No matter how basic it may seem, you can always learn more about three-act structure.
That was one of the prominent takeaways from my time at the 2014 Toronto Screenwriting Conference, a quickly growing gathering of screenwriters and producers where advice on perfecting the craft and navigating the industry comes fast and furious.
Michael Arndt (Toy Story 3, Little Miss Sunshine) started the conference off with a breakdown of his most recently released film, a seminar titled “Toy Story 3: Mistakes Made, Lessons Learned”. It appears as though Arndt has embraced the teacher role, with this seminar among others appearing online. Although we were advised of a video/audio blackout, I do recommend seeing if you can find more of his teachings elsewhere on the web, as he was unabashed and thorough in the process they took in scripting the box-office-busting (and Oscar-winning) three-quel.
Arndt structured his seminar much like a typical screenplay, running the crowd through some of the changes the film went through in each of its tent pole moments, which he categorized as: Introduction, Inciting Incident, First Act Break, Midpoint, Second Act Break, and finally, Climax and Epiphany. For ease of consumption, I’ll follow the same format in recounting the lessons learned during his session.
Introduction: The introduction is key in setting the table for the inciting incident. That is, so that your characters can have their world blown apart. In order to do this successfully, you need to establish character, the setting, relationships, and back-stories. However, Arndt emphasized the importance of making clear your characters’ expectations for the future. By having specific expectations, the disruption caused by the inciting incident shocks your characters and greatly impacts your audience.
Inciting Incident: Arndt states that the inciting incident must disrupt plans for the future, and change the sense of both self and the world. The harder this disruption lands on your characters, the higher the stakes will be and the opportunity to engage an audience rises exponentially. For this reason, during the production of Toy Story 3, they found it much more effective to make sure the worst possible thing happened, in an unforeseen, visceral, action-heavy method. The image of the toy heroes in a garbage bag on the curb was the worst thing they could imagine, and they reverse-engineered that image into an action set piece that set the story in motion and raised the stakes.
First Act Break: At the end of the first act, the audience should have a good understanding of the characters, the world, and what has happened to disrupt them. Circumstances have changed. This is when the quest truly begins. In order for it to be effective, the hero must be active, and there must be a clearly defined global goal, as well as a goal for the second act (eg. in Star Wars, the global goal is to ensure galactic safety, but the second act goal is simply to deliver plans to rebels on Alderaan). A good second act goal is specific, clearly defined, and can act as the first step towards the global goal. It should be humble/easy to achieve, but susceptible to change (at the midpoint).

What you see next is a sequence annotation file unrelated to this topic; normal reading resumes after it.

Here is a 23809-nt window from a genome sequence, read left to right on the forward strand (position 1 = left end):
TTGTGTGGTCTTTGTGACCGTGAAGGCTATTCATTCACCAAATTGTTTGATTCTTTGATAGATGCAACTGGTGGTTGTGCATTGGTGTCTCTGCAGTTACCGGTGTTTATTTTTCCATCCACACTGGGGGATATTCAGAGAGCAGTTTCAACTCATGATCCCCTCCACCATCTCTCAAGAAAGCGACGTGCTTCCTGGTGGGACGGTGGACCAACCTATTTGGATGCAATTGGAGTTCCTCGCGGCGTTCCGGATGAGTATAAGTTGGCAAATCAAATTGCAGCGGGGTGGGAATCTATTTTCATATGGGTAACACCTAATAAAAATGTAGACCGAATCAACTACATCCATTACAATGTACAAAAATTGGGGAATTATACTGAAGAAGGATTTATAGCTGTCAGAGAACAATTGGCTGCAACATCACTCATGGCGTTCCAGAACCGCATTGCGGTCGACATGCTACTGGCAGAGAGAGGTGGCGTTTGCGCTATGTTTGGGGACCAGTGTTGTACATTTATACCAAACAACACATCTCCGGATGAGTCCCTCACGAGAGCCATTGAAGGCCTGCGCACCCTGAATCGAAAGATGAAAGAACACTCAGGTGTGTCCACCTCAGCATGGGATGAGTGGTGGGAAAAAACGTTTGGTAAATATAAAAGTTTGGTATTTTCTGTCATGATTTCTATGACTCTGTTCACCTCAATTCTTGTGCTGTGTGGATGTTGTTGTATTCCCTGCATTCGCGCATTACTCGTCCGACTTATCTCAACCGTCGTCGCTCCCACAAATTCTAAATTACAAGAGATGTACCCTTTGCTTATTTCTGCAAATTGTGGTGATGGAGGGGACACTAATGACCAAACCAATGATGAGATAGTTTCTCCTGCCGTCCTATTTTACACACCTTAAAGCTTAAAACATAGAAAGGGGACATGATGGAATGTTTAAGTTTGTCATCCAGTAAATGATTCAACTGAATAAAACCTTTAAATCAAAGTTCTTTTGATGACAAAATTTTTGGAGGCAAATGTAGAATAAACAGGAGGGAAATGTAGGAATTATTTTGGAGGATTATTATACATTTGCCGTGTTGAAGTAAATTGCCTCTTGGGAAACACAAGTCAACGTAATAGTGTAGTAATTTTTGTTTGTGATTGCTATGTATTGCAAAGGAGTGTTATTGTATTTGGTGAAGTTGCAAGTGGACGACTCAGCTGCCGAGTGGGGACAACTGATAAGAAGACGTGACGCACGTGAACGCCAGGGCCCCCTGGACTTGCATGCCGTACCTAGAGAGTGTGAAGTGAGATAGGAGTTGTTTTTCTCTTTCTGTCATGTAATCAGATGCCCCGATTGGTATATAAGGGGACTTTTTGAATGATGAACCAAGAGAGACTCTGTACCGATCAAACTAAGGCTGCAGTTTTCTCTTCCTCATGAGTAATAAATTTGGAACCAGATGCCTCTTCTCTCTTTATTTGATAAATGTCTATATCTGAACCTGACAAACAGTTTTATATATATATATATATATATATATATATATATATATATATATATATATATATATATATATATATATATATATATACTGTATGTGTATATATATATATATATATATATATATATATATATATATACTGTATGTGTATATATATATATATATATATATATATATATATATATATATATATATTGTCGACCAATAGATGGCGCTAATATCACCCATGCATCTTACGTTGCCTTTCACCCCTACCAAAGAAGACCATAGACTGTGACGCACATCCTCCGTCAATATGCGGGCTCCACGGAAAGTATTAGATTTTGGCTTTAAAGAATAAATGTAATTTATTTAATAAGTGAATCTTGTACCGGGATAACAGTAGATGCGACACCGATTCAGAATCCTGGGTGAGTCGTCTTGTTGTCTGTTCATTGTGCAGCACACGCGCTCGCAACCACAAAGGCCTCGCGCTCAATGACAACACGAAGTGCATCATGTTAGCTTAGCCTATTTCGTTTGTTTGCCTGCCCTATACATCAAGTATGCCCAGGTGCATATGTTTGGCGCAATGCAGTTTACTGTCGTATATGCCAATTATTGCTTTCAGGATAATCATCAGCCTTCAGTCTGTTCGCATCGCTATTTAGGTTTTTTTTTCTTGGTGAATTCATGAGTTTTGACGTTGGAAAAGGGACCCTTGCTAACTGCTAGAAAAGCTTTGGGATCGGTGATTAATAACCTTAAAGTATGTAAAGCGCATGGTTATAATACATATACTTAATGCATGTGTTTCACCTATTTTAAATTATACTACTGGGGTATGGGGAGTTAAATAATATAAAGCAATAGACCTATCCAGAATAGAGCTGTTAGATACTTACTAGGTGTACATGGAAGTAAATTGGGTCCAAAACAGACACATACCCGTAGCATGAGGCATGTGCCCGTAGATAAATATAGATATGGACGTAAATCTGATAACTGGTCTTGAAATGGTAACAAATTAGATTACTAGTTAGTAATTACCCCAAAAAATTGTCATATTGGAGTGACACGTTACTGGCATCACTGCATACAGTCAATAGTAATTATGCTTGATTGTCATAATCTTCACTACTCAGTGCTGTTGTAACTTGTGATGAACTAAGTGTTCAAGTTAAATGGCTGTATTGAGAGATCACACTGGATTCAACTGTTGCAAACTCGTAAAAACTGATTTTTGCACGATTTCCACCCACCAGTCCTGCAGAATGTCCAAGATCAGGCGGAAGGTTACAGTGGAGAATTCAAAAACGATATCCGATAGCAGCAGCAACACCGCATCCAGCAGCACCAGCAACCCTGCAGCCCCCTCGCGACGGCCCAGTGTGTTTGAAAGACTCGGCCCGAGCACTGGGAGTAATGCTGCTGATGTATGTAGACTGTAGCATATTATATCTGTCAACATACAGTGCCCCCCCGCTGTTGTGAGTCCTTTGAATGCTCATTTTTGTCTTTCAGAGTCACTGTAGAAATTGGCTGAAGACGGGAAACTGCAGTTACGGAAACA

Midpoint: The midpoint is the best opportunity to turn your story on its head. It should change the direction of the story, lay out all the exposition, and deepen the stakes. It should also have a fair share of reveals to keep the audience on their toes. Arndt gave a laundry list of these reveals/changes that happen in Toy Story 3, showing just how a midpoint can change the course of a film (including, but not limited to, revealing the real villain to showing one of the protagonists is brainwashed). It’s best if new obstacles and reversals happen simultaneously. Your script cannot simply tread water at this midpoint.
Second Act Break: This is the part of your script where your characters are “out of the frying pan, and into the fire.” There is success/culmination to the second act goal, but a setback in the global goal. There is no turning back. The stakes are set and you must be prepared to resolve them, positively or negatively.
Climax/Epiphany: At the end of your script, there must be a ‘eureka’ moment for your hero. Their view of the world may change, but it was a philosophical success that leads to these (more superficial) external and internal successes. A lot of times, the villain is a projection of your hero’s worst attributes, and this can be emphasized by having the villain’s point-of-view seem inarguable from the start; the issue is not that it was “wrong”, but it was always a shallow or petty point-of-view. The hero’s new truth, that shares qualities with this perverted version held by the antagonist, is now deeper for the experience.
A good screenplay is full of moments that effectively work to establish, turn, destroy, or resolve. By utilizing these checkpoints, and learning through reworking these moments until they are as effective as possible, Arndt made it clear that your screenplay can adhere to certain expectations while still rewarding your audience with a surprising, thoughtful, and exciting story.
Alex Shutsa is a writer based in Toronto, Canada. He works in Canadian television, helping to produce award-winning lifestyle series. On his off time, he dreams up scripts that would be a whole lot more expensive to produce. You can follow him on Twitter at @shutsaswords